Book Review – Home by Manju Kapur

Manju Kapur is perhaps one of those few writers in modern India, whose stories can convey and express, some of the most complicated human emotions in a beautiful simplistic prose. Home is another one of Manju Kapur’s masterpieces, others being – Difficult Daughters, A Married Woman, etc. In what has become characteristic Manju Kapur style, Home is a tale which weaves an enchanting tale of survival and hope from a host of complicated and often disturbing themes ad sub- plots.

The narrative of the book is built around the life and experiences of Nisha, the only granddaughter of a traditional, merchant family of Karol Bagh. Although Nisha remains the main protagonist throughout the book, the tale in the story is of more than three generations of the Banwari lal Family. The novel discusses and brings to light a number of issues which continue to exist in “modern India” from caste, sexual harassment, gender discrimination, female education, objectification of women, but the main focus of the novel, in characteristic Manju Kapur style, remains Marriage and family. The sensitivity with which the author captures the stigma of Barrenness and desperation of a child is worth applauding.

The believable characters, with their relatable struggles and dilemmas combined with the eloquence and grace of Kapur’s writing make this novel capable of transporting one back to the 1990s and adds to the charm of a tale which is already fantastic , in its scope and narrative. At the end of the book, one feels connected to each and every character of the novel., and while one does feel disappointed and frustrated at a number of characters and events, there is no “villain” at the end of the novel. Home very accurately captures the very spirit of upper Middle class Delhi while exposing the hypocrisy and confusion of “family values” in modern urban India.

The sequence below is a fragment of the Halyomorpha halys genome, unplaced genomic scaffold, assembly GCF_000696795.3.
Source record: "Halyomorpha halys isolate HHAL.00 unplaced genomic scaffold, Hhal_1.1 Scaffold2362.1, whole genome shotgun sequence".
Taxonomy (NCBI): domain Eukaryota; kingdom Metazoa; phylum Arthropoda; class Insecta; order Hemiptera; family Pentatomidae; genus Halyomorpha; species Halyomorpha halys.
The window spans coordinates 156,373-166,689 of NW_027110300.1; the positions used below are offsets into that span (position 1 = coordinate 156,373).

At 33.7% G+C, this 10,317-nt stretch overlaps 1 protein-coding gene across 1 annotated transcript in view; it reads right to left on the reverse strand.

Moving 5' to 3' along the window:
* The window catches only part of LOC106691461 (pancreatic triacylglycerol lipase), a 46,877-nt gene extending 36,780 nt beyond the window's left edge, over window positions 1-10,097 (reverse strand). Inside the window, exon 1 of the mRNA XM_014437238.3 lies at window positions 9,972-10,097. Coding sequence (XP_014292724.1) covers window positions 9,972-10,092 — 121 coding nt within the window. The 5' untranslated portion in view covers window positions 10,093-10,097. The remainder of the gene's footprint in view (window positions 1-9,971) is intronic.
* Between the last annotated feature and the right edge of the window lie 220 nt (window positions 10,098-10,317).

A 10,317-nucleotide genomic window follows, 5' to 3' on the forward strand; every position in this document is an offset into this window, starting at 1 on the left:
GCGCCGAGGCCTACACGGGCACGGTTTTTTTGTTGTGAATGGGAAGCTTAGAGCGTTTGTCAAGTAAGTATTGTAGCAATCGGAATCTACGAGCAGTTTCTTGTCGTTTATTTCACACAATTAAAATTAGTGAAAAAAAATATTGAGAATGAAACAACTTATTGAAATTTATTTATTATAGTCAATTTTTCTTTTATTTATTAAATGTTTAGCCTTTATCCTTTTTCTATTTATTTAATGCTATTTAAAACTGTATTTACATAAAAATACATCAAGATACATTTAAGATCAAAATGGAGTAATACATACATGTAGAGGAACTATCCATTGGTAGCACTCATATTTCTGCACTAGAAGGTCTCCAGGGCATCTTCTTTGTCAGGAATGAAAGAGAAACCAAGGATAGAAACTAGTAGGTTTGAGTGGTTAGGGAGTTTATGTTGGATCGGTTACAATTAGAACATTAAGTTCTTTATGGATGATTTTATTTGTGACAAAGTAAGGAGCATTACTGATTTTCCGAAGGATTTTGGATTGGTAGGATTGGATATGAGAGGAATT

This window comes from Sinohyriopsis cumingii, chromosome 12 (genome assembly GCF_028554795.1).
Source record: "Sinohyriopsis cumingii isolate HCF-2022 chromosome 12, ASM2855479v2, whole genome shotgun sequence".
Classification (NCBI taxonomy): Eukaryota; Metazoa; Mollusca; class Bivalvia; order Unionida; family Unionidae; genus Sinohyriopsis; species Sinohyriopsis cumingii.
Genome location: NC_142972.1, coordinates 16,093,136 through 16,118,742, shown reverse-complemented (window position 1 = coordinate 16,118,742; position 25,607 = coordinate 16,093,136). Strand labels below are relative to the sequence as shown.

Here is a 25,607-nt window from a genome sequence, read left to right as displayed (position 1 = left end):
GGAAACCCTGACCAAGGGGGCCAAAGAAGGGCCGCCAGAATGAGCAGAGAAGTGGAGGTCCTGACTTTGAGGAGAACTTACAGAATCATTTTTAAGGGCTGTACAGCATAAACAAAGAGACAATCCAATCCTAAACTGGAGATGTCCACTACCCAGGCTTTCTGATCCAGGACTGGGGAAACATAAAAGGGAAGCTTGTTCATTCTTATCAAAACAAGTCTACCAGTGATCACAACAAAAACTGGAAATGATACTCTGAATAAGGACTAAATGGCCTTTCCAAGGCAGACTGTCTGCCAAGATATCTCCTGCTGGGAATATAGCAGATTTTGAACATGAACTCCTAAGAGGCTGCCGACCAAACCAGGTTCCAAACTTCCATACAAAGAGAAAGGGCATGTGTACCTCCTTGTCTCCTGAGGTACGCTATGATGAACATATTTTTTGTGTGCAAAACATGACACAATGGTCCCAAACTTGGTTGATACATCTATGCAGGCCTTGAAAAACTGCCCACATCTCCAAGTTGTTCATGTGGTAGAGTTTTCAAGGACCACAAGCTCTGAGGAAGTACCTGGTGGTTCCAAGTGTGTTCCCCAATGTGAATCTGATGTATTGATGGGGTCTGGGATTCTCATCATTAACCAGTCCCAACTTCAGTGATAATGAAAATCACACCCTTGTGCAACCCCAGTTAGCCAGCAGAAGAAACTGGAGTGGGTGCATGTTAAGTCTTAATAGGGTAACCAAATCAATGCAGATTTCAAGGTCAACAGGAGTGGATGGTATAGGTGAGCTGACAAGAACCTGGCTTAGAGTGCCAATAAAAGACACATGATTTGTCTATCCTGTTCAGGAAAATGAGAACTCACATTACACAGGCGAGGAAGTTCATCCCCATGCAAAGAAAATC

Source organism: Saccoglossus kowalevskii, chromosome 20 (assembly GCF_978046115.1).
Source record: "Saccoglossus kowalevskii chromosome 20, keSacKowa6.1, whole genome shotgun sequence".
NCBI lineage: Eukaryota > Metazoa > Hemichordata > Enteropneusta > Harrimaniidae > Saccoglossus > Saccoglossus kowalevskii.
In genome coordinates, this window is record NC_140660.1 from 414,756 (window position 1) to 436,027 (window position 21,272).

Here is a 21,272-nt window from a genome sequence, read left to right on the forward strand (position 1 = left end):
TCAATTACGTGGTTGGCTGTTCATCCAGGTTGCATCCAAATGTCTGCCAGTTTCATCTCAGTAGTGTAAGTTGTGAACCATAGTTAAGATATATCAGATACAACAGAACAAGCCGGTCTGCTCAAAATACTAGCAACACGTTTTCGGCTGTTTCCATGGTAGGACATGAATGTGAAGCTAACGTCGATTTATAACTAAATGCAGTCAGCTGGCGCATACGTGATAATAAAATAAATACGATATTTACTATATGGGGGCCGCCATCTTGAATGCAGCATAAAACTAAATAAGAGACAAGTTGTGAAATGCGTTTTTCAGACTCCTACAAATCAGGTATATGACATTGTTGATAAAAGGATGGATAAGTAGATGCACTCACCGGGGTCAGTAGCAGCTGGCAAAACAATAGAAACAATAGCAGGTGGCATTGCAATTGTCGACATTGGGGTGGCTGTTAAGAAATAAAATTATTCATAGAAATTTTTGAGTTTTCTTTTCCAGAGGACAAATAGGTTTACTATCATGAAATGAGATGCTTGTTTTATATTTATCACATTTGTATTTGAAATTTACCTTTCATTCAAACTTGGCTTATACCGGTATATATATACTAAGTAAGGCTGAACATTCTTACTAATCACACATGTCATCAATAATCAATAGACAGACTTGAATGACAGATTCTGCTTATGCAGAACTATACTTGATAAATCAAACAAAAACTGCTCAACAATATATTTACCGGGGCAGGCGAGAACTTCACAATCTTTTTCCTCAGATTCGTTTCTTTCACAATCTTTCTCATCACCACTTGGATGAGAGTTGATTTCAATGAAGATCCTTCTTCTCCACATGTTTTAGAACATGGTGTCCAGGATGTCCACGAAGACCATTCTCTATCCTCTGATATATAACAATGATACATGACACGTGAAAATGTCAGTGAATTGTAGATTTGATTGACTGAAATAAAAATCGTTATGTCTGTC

All in all, if you enjoy realistic portrayals of families and characters then this is one book that you should definitely read .

Sad Girls by Lang Leav

For all those who are not familiar with Lang Leav, let me tell you that she is an internationally bestselling author. Lang Leav has also won the Qantas Spirit of Youth Award along with Churchill Fellowship. I was really intrigued by this book, Sad Girls, the first time I heard about it. Everything about this book builds up so much curiosity that it was uncontainable. The cover has a minimalist sketch of a presumably sad girl while the back only says “A girl who cried wolf; a boy in sheep’s clothing; a killer romance; a deadly secret.”

I just couldn’t bear not knowing what happens in this book, and if I could go back in time, I would probably put off reading it for as long as possible. I found it hard to finish reading this book because of how triggering it is at certain points. For me, personally, this book proved out to be quite unhealthy mostly because it had so many realistic triggers starting with a suicide. Yes, the story revolves around the aftermath of a suicide. There’s an evident guilt there, there’s confusion and there are tears, shed both by the characters and the readers. Someone once told me that grief is the strongest emotion one can feel, and this book makes me believe that. I’d be lying if I said I didn’t enjoy the book, the ending however ruined a perfectly good story.

The story revolves around Audrey, her two best friends, Lucy and Candela, the suicide of Ana and Rad, Ana’s boyfriend.

This story has so many ups and downs, it has hope, it has devastation and it has realistic scenarios. Reading this book was honestly one emotional roller coaster, reading about the pain of losing someone to suicide in a very relatable and realistic way was the highlight of this book, at least for me. It shows the importance for seeking help when it comes to mental health in a positive way, but the portrayal of how a therapist is, according to me was quite unrealistic and deceiving.

After Ana’s funeral, Audrey starts spending a lot of time together with Rad, which causes problems in her relationship as well as with her mother.  Sooner than later, the two put an end to their friendship but they keep finding each other in life.

It is a beautiful story which deals with real issues. The ending however, was unpredictable and strange, it made me cringe and it made me feel like an idiot. I give this book 3/5.